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child abuse claim strategy whilst we wait for the CN and GN v Poole Appeal

23 March 2018

It is common knowledge now that the Supreme Court has given the claimants permission to appeal in the CN & GN v Poole Borough Council case. In our experience it usually takes about two years for a claim to progress from the Court of Appeal to the Supreme Court and for judgment to be handed down.

A question for all defendants affected by the CN & GN decision is how we litigate during the period of uncertainty until final judgment comes out.

Abuse claims tend to fall into one of three categories:

  • vicarious liability
  • non-delegable duty
  • negligence (in the abuse context, these are generally 'failure to remove' cases).

Case law throughout 2017 and 2018 has shifted the position in relation to these heads of claims. Armes and other cases concerning vicarious liability have broadened the scope of vicarious liability whilst narrowing the circumstances under which non-delegable duties will apply.

By contrast CN & GN v Poole at least for the time being, limits the circumstances in which a duty of care arises. This has led to a renewed focus on the possibility of claims under the Human Rights Act (HRA). It was acknowledged in the Supreme Court decision of The Commissioner of the Police of the Metropolis v DSD and Another that an HRA claim may exist in relation to systemic failings and conspicuous/substantial errors and investigations where there is a credible allegation of serious harm to an individual.

So what does all of this mean? First, we can expect an increasing number of claims against local authorities for alleged abuse by foster carers. Claims against independent fostering agencies (IFAs) are also likely. Given the approach in Armes, it would seem that IFAs are likely to be treated as a foster carer’s 'employer' where they recruit, select and train foster carers, pay their allowances, and provide in-service training. Whether this will absolve a local authority of any liability is unclear. It is well established that more than one defendant may be vicariously liable for the actions of a worker and provision of foster care is core part of children’s services provision. We can expect to see the courts grappling with the details of the roles and responsibilities of local authorities and IFAs under a range of outsourcing arrangements in future claims.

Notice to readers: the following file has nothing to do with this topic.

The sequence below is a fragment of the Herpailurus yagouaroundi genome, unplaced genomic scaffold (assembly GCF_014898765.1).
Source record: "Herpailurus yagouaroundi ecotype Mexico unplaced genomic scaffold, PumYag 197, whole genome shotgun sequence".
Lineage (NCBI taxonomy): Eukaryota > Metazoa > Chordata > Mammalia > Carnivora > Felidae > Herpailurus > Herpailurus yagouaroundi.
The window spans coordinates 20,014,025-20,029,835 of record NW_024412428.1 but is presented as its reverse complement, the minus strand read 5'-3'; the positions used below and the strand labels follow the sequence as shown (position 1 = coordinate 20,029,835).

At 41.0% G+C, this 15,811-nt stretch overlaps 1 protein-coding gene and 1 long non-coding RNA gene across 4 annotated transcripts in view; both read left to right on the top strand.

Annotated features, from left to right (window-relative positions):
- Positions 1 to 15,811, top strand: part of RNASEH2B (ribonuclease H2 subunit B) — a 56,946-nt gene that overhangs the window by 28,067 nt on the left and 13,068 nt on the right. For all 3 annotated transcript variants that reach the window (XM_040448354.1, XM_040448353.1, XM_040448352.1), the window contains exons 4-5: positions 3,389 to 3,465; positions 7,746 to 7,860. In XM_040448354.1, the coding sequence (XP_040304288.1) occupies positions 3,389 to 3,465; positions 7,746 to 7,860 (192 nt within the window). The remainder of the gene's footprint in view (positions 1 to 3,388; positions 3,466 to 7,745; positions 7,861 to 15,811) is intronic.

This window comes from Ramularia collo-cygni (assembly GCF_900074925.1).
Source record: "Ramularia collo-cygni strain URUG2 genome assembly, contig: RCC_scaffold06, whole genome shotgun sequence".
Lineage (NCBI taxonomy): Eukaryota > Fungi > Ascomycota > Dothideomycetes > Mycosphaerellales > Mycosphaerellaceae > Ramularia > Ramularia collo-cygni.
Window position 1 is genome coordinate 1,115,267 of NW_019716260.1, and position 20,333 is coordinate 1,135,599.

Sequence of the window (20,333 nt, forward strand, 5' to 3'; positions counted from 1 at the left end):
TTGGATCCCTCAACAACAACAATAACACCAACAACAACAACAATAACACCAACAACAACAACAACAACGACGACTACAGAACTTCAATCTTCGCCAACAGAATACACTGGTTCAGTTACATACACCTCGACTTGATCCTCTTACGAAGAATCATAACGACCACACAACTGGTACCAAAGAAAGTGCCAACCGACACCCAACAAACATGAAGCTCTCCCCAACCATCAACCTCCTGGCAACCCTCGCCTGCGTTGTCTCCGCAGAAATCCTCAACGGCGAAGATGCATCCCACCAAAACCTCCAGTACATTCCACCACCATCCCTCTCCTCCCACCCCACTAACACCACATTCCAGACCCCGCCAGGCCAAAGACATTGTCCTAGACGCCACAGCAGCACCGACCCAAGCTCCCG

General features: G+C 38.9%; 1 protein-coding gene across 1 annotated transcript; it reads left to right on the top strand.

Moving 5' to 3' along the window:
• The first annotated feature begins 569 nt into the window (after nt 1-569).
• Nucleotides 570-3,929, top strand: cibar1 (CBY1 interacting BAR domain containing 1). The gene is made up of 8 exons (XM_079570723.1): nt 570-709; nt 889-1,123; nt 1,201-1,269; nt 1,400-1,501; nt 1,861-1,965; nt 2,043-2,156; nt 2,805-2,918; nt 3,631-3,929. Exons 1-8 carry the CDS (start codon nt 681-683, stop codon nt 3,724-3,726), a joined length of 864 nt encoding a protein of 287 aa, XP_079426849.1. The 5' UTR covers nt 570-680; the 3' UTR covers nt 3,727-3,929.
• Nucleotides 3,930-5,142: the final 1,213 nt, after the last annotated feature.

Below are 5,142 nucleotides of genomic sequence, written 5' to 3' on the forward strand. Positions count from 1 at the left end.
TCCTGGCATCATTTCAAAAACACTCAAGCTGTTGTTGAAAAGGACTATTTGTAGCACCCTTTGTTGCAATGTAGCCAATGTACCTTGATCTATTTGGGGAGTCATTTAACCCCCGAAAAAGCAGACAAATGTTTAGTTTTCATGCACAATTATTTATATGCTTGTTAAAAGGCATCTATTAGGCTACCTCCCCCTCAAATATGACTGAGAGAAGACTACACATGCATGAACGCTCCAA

Furthermore claimants’ solicitors are more likely to be pursuing foster care claims because the law in that regard is much more certain now than in claims concerning apparent short comings and social work practice. It is likely that local authorities will continue to be involved in claims where IFAs have been involved, given both the uncertainty in this area and their ability to pay claims.

We can predict further efforts to push the boundaries of vicarious liability, including to other outsourced care provision, such as independent children’s homes.